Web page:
Home' Greymouth Star : June 17th 2014 Contents Greymouth Star
Tuesday, June 17, 2014 - 5
PICTURE: Ben Aulakh
Long-ser ving Greymouth watchmaker Bruce Woodley with a recent project, a classic French clock he bought in a town near Paris.
Time is a precious commodity to all of us, and one long-time Greymouth watchmaker Bruce Woodley has played
his part in making sure everyone keeps on time. BEN AULAKH caught up with former owner of Bruce Woodley
Jewellers, to see how he has managed to make every minute count.
Woodley has made a
living out of helping
people stay up to
the minute, running
Jewellers in Greymouth from 1969 up until
he sold the landmark business, on the corner
of Mackay and Tainui streets, in 1992.
He has spent most of his life on the West
Coast, although he originally hails from
Napier, where he attended Taradale Primary
School and then Napier Boys’ High School.
A chance meeting one Sunday led to a
career in watchmaking.
“ We’d just got home from the Methodist
Church in Napier. A chap went through
our property to his place at the back of our
house. On the way through he said, ‘I ’ve
been looking for an apprentice at the end
of the year, are you interested?’ I scratched
my head, and that ’s how I started. I thought
‘ Yes, that sounds interesting’.”
That man was Garfield Holmes, who
took on Mr Woodley as an apprentice just
as he started a new jewellery business in
Napier. He spent 12 months there until his
employer went broke.
At this time his work prospects then
turned towards the West Coast when his
father, who was a draughtsman with the
Department of Lands and Sur vey, was
transferred to Hokitika. Mr Woodley said
he tried to get himself a job in Auckland,
where he had relatives, but with no joy on
that front he duly moved to the West Coast
with his family.
He picked up work in Greymouth with
Tennents Goldbuyers, when the business
was on Mawhera Quay, and stayed for
16 years. While there he finished his
However, after an incident at work one
day, he decided to pack in his job and head
out on his own. He borrowed $500 from his
father and with a bit of encouragement from
a couple of people, set up Bruce Woodley
Jewellers. He started out by working in
a shop window, before moving into the
Mackay Street premises now occupied
by Planet Funk. Then one day he was
approached by Barney Sutherland, who said
he was vacating his shop on the corner of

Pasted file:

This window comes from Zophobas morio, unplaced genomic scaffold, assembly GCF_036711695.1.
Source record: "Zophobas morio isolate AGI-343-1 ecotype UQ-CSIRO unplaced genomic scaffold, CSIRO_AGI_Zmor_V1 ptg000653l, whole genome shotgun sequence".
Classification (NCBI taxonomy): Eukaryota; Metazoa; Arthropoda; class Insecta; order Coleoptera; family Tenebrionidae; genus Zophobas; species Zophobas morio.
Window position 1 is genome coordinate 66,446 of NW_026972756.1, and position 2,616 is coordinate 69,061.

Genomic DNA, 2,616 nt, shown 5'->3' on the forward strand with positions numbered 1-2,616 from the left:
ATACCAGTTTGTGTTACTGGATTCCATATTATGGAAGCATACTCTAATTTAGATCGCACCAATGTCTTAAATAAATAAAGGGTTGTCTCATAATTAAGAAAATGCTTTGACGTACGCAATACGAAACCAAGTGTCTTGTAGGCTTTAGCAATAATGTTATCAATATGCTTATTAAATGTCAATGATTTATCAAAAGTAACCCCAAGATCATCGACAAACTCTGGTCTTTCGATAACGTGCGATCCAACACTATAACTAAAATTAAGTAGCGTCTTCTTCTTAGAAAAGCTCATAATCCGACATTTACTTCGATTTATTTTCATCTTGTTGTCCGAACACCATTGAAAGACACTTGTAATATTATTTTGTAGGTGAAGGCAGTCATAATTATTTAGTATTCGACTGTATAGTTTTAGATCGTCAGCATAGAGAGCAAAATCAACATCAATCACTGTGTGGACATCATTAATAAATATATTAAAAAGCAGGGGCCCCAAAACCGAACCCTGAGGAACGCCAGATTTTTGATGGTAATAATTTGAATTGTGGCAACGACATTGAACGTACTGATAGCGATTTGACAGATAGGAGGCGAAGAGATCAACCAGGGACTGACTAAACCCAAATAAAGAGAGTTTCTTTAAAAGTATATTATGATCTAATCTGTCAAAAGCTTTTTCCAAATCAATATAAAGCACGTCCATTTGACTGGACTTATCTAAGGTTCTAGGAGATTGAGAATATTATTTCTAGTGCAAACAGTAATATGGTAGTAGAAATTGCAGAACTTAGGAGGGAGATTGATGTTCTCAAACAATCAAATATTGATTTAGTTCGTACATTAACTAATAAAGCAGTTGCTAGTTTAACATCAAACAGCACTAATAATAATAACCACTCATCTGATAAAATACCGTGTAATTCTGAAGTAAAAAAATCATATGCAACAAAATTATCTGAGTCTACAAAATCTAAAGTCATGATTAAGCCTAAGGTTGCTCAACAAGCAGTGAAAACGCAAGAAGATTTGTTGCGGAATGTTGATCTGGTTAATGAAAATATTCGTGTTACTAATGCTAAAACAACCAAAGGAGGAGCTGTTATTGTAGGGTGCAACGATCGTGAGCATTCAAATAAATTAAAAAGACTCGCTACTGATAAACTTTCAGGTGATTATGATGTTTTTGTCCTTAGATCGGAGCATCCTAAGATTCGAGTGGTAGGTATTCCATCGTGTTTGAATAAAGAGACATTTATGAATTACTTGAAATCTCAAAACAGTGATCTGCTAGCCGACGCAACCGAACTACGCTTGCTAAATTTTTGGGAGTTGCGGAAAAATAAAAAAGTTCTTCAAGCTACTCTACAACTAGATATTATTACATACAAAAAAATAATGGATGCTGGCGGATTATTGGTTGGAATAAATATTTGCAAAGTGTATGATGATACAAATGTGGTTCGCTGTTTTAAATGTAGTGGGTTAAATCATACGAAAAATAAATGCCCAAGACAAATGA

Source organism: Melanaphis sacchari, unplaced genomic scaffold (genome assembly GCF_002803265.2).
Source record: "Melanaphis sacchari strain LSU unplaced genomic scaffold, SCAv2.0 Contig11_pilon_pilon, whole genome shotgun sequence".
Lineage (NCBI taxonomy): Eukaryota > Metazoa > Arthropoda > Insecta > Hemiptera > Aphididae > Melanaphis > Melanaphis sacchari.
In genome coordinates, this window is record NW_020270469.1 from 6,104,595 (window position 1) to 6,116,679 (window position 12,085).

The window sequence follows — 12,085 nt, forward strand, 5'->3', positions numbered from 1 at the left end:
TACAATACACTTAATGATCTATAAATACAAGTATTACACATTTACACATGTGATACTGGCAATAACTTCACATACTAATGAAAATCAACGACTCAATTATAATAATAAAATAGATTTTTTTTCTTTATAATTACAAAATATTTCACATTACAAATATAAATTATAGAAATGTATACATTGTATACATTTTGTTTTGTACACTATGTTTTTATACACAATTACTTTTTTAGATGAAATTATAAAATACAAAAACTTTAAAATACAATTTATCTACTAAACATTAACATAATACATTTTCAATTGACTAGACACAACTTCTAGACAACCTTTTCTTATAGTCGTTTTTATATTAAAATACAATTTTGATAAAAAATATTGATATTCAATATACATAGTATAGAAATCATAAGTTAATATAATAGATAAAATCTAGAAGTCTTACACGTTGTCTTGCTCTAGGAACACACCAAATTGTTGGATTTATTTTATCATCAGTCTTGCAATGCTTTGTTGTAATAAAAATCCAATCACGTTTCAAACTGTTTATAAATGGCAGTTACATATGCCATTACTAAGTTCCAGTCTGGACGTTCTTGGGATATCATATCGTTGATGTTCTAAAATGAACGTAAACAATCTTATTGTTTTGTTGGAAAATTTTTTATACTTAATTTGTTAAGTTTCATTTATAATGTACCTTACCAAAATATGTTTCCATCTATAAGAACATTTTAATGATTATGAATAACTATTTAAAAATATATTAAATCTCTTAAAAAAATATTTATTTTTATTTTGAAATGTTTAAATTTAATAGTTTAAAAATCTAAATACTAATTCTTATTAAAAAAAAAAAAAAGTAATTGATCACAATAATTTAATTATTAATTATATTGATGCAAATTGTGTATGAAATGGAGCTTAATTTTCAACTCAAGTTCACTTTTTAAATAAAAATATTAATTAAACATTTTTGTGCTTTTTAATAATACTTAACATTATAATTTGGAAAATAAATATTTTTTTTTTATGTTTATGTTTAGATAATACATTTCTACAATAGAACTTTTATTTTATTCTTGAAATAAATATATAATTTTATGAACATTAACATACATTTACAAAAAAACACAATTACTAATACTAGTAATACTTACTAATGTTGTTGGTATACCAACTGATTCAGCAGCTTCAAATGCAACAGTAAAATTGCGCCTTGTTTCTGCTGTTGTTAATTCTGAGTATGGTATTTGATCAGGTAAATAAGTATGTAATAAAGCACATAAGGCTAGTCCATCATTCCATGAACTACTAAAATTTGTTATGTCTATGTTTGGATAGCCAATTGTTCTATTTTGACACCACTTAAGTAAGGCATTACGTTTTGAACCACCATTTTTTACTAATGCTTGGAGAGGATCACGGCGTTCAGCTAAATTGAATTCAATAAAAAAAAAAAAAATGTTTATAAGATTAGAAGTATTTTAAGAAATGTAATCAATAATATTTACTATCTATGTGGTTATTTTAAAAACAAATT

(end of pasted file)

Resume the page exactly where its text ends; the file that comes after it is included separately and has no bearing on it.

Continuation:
Tainui and Mackay streets, and so began a
long association with that site.
It was not all plain sailing in his new
home. He was working in the store during
the 1988 floods, with the water rising up to
the bottom of the counters. Mr Woodley
took refuge on the second floor of the
building, before being rescued through
the back door of the shop by an inflatable
As a result of the flood the store was
completely refurbished, including new
concrete floors. Mr Woodley went on to run
the business for four more years after the
floods, before selling to Robin Ross in 1992.
Even after more than two decades out
of the business, Mr Woodley says he still
cannot quite figure out how he ended up
as a watchmaker, but it was something that
gave him great satisfaction as a career.
“I just enjoyed providing a ser vice for
people. I didn’t do it for money, I did it
because I had a trade that I really enjoyed,
and I’m damned if I know how, but I took to
it like a duck to water and really enjoyed it.”
He and his wife Merle then set about
spending their time doing a spot of
globetrotting, heading to the United
Kingdom for a year, based in Kent in the
south-east of the country, then travelling all
around it. They spent another year travelling
around Europe in a camper van.
Despite being thousands of miles away
from his watchmaking past, Mr Woodley
got another chance to indulge his passion,
buying an antique French clock.
In a market in a small French town just
outside Paris, he came across the classic
French clock, set in marble, which he
bought for £100, though only after dashing
back to Paris Airport to get some money,
before heading back to the market and
securing his purchase.
After a bit of restoration it was probably
now worth between $2000 and $3000, he
Buying antique European timepieces is
not the only way the watchmaker stayed
involved with looking after machines,
despite his retirement.
Back in Greymouth a friend of Mrs
Woodley got him involved in the Bernina
Sewing Centre. After completing a course
on repairing the machines, he naturally
took to looking after them, as he said they
were not very different to a grandfather
clock. He was involved with that for seven
years, during which time he looked after
the sewing machines at high schools
in Westport, Reefton, Greymouth and
Despite having spent most of his life
involved in fixing or ser vicing mechanisms
of one kind or another, Mr Woodley was
certainly not cooped up in workshops. He
has always been a keen tennis player and a
golfer since taking up the sport 20 years ago.
He was also on the Greymouth Golf Club
Mr Woodley also loves collecting firewood
from the forest, enjoying a bumper crop in
the wake of Cyclone Ita.
The simple process of gathering,
stacking and drying the wood was another
satisfaction, he said.
Just take a look at the pile of wood at
the back of his house, with four large trees
stacked up and enough firewood to warm
about 20 homes.
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